Ankyloglossia or congenital tongue-tie is controversial from just about all aspects. There is disagreement about the incidence, the significance and the need for surgical treatment. If surgical treatment is selected the age at which it should be done and the degree of complexity are also controversial. Even the terms used have different meanings to different disciplines.

Tongue-ties can be classified into four levels:
Type 1:
The frenulum is attached to the tip of the tongee and in front of the alveolar ridge.
Type 2:
The tongue attachment may be up to 4 mm behind the tip and on or just behind the alveolar ridge.
Type 3:
The attachment is to the mid tongue and middle of the floor of the mouth but is tight and non elastic.
Type 4:
The attachment is to the base of the tongue and is very thick and inelastic. This is more difficult to diagnos From lactation consultant’s perspective tongue-tie may interfere with breastfeeding. An effective latch on the breast requires the infant to extend the tongue past the gum line and to lift and compress the milk collecting sinuses behind the areola. Tongue-tie can prevent this from happening. If a proper latch on isn’t accomplished the infant doesn’t get enough milk, the mother’s milk supply is compromised over time and the mother’s nipples are injured. Therefore many, if not most lactation consultants are in favor of a surgical clipping of the fibrous membrane in the first days or weeks of the infant’s life if the infant has a functionally significant tongue-tie.

This procedure (frenotomy aka frenulotomy but NOT frenectomy) is done by a qualified physician and is quite simple. It involves lifting the tongue with fingers or a specially designed instrument called a grooved director and simply doing a tiny clip with blunt Metzenbaum scissors of a thin, non-vascular piece of tissue. There are seldom more than a few drops of blood easily staunched with direct pressure. The infant is typically put to the breast immediately afterwards. No stitches are typically needed. The only anesthesia required is local benzocaine gel to both sides of the frunulum 2 to 3 minutes prior to the release.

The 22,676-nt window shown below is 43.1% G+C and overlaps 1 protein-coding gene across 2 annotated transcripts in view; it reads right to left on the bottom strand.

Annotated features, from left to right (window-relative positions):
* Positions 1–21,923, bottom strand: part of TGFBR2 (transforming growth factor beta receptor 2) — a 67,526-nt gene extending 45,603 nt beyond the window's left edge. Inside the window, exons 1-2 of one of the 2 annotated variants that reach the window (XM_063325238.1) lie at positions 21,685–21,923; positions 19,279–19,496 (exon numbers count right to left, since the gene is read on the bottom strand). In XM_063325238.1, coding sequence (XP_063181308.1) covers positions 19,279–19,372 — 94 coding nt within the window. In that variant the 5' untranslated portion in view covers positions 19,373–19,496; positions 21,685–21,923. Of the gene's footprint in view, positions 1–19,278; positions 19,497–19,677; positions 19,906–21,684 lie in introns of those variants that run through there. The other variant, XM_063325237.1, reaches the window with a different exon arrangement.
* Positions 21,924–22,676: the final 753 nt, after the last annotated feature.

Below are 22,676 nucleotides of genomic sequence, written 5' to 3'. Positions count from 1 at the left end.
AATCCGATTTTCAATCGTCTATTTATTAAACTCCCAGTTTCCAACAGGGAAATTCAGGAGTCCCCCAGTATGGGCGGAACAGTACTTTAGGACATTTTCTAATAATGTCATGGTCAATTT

Breastfeeding is almost always improved as the tongue becomes mobile enough to do its job. In the case of a child over a few days of life breastfeeding may be complicated by learned patterns of restricted tongue movement that need to be re-trained to be effective for breastfeeding.

In the case of a child over 10 months of age a small amount of injected xylocaine with epinephrine may be used as a local anesthetic.

To clarify, ankyloglossia or tongue-tie is a condition in which the lingual frenum,* the bit of tissue connecting the bottom of the tongue to the lower jaw, is either too short or anteriorly placed, thus limiting the mobility of the tongue.

The operation to remedy this is most often called a frenotomy.

There is great difference in opinion as to how common this condition is, estimates ranging from .05% to 4.8%. This difference is largely because no one can agree on exactly what counts as ankyloglossia. There is no set length that a lingual frenum should be, making the diagnosis somewhat subjective. Regardless of the exact diagnostic criteria used, males are about twice as likely to be born with tongue-tie as are females.

Ankyloglossia is often believed to be a cause of articulation errors in children, although it appears that cutting the frenum may also in some cases reduce the child's control of the tongue, and thus also increase articulation difficulties. The effects of ankyloglossia decrease with age, and many cases 'disappear' by the age of four as the tongue-tip grows and lengthens.

Previous to the 1800s, it was routine to clip the frenum at birth. Given the time period, this was a dangerous practice, which could result in deadly infections. Tongue-tie was associated with speech problems, particularly lisping and inability to pronounce certain sounds. This practice was not limited to babies with tongue-tie.

Frenum is also spelled fraenum, fraenulum, and frenulum.

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